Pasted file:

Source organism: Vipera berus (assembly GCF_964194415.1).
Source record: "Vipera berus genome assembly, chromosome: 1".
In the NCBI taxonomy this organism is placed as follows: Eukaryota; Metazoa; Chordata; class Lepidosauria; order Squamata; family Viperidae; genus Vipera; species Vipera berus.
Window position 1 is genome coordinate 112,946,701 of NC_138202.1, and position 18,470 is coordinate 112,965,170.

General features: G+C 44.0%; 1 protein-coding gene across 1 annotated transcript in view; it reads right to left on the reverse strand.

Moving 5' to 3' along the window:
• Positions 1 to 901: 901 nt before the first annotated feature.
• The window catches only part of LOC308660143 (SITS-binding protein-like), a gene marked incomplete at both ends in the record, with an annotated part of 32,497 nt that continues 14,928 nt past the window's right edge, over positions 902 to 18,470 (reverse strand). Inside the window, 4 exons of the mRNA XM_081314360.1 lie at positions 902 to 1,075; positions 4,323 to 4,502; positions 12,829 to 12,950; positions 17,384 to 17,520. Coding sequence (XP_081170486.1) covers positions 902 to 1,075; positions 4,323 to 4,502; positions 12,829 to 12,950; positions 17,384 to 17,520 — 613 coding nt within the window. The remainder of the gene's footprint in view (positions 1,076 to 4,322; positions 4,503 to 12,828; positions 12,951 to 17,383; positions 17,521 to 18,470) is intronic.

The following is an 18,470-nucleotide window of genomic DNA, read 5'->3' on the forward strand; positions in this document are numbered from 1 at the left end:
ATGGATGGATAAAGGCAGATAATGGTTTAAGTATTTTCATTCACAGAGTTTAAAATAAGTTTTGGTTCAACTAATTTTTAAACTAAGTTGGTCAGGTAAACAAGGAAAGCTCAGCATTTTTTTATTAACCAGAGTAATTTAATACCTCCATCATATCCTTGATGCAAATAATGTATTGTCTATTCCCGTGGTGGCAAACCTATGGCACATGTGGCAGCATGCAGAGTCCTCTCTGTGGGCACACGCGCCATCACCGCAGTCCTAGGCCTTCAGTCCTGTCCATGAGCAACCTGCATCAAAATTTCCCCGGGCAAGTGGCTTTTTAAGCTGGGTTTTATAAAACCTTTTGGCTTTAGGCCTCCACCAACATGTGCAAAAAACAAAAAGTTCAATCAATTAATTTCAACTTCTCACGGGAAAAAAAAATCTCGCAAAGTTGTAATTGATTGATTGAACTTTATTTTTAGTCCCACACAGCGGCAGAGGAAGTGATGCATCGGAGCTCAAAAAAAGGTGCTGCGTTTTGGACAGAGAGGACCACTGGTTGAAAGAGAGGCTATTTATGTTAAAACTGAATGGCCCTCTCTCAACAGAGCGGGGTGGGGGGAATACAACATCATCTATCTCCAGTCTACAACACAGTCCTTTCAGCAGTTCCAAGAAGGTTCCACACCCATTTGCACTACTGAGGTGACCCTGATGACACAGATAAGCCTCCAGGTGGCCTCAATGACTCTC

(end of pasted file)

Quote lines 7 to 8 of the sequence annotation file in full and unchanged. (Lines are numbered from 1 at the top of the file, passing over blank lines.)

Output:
• Positions 1 to 901: 901 nt before the first annotated feature.
• The window catches only part of LOC308660143 (SITS-binding protein-like), a gene marked incomplete at both ends in the record, with an annotated part of 32,497 nt that continues 14,928 nt past the window's right edge, over positions 902 to 18,470 (reverse strand). Inside the window, 4 exons of the mRNA XM_081314360.1 lie at positions 902 to 1,075; positions 4,323 to 4,502; positions 12,829 to 12,950; positions 17,384 to 17,520. Coding sequence (XP_081170486.1) covers positions 902 to 1,075; positions 4,323 to 4,502; positions 12,829 to 12,950; positions 17,384 to 17,520 — 613 coding nt within the window. The remainder of the gene's footprint in view (positions 1,076 to 4,322; positions 4,503 to 12,828; positions 12,951 to 17,383; positions 17,521 to 18,470) is intronic.